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Glia Acitivation Inhibitors in neuropathic pain

Glial activation inhibitors have become hot once the neurological cimmunity understood that neurons are not solely responsable for neuropathic pain. Meanwhile it has been widely recognized that glia and asterocytes play an important role in the upregulation of neuropathic pain (winding up). These non neural cells release neuroexcitatory, pain-enhancing substances such as pro-inflammatory cytokines, and these cytokines dysregulate the actions of our own endogenious opioids.

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Bias in preclinical pharmacology: the abstract deceives!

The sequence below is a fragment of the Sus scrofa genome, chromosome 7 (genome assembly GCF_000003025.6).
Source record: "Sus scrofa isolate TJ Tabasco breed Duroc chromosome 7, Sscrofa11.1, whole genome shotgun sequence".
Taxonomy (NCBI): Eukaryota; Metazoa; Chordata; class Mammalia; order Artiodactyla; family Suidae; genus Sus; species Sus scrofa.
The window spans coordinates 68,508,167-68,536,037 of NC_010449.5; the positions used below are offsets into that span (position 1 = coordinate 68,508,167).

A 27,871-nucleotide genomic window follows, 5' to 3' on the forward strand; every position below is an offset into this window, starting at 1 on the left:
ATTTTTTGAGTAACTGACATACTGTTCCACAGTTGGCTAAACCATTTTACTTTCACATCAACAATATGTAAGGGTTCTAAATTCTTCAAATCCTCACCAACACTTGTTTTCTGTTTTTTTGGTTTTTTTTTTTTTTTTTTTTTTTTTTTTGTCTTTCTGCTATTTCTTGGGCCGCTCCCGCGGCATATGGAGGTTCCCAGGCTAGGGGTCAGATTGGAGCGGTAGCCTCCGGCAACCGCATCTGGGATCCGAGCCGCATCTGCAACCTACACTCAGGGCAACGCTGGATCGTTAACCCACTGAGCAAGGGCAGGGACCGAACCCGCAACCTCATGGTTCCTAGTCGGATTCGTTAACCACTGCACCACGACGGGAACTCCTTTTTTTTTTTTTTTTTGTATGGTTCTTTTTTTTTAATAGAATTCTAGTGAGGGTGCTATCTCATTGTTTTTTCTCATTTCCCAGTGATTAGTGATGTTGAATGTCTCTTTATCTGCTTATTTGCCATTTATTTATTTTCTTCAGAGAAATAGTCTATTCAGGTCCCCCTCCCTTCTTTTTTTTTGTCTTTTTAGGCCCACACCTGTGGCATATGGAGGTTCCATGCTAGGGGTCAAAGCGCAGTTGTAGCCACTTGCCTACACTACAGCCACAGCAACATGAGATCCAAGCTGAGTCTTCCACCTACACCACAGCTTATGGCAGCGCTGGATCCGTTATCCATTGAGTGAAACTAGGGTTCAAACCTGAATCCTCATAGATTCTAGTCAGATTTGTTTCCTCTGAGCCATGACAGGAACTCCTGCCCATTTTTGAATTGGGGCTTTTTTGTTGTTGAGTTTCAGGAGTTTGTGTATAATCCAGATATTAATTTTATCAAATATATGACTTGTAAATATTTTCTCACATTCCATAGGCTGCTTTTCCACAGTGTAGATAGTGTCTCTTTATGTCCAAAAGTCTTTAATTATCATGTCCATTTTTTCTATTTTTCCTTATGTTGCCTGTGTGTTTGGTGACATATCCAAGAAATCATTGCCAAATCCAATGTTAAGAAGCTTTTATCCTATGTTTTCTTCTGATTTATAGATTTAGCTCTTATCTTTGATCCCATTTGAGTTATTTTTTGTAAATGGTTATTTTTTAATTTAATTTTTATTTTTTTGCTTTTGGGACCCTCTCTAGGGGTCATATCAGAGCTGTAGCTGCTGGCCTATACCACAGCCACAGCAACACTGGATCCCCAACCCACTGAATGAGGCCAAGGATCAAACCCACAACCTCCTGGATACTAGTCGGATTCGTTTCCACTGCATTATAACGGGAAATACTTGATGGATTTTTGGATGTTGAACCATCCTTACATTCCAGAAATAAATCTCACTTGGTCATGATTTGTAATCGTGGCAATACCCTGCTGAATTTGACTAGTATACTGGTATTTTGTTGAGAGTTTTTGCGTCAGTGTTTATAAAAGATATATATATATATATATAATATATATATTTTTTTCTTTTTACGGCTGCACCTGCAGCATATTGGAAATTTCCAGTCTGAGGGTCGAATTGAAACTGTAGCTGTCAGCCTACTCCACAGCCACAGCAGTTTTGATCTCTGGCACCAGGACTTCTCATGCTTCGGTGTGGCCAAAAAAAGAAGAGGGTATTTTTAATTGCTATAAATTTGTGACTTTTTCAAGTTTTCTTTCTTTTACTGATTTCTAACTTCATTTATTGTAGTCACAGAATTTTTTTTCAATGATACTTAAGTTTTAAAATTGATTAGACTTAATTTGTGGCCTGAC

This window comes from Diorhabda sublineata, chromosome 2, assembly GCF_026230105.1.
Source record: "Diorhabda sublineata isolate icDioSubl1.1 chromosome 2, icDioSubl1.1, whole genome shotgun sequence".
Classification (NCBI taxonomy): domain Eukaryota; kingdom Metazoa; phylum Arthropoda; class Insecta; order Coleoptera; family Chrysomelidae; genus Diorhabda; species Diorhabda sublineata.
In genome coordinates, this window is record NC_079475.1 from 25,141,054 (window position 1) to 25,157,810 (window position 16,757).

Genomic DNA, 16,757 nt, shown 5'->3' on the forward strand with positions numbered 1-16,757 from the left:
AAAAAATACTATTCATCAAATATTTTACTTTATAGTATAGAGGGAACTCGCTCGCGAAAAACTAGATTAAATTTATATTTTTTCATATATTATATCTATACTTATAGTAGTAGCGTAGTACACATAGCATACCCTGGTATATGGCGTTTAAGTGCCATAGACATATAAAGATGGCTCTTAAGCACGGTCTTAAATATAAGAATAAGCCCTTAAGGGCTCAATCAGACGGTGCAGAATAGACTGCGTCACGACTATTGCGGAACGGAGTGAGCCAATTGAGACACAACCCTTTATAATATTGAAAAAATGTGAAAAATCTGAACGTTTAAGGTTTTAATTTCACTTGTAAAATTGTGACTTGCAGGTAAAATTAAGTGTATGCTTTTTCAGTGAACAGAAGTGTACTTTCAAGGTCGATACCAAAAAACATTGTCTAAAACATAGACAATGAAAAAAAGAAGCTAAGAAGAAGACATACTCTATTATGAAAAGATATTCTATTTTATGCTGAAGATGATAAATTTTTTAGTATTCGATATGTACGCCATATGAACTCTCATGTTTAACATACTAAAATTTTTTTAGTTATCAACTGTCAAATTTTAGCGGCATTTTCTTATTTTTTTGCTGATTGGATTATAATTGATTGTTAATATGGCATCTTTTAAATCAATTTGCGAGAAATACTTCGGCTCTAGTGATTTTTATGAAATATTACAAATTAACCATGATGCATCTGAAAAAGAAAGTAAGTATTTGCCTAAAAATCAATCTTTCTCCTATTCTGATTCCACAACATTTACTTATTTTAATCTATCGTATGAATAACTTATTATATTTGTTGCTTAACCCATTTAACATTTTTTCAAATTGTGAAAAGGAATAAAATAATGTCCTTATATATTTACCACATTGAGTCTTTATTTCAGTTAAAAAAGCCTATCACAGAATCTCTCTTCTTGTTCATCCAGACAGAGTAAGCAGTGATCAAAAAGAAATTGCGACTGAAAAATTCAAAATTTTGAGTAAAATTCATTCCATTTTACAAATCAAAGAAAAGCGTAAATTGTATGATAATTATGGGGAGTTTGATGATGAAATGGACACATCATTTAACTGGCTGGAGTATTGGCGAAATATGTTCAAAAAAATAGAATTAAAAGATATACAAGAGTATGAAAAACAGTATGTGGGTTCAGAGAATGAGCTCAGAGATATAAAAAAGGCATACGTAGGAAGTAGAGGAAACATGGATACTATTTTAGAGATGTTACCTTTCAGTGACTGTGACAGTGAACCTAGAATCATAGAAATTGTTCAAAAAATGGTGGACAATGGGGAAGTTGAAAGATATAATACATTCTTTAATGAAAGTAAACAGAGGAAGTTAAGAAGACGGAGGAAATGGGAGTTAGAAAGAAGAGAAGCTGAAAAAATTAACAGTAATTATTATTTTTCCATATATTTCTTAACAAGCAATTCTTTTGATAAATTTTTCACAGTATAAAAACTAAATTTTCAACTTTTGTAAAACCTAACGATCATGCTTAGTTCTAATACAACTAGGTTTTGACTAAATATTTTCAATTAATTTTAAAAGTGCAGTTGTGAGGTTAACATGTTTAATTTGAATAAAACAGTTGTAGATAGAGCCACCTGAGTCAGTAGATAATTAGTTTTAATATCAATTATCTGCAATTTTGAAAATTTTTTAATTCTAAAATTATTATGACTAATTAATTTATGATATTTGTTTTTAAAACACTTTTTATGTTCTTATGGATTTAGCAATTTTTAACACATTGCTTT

Preclinical researchers do not fully understand clinical studies and clinicans fail to grasp preclinical work. One of the reasons is the mistake many of us make in reading scientific papers. We start screening the abstract in Pubmed and jump to conclusions, sometimes or most of the time without reading the full paper. This happens frequently and will be demonstrated by an recent example, the publication of a key paper on pain treatment using opioids together with an opioid antagonist in the peer reviewed journal Molecular Pain.

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Palmitoylethanolamide protects against side-effects anticancer drugs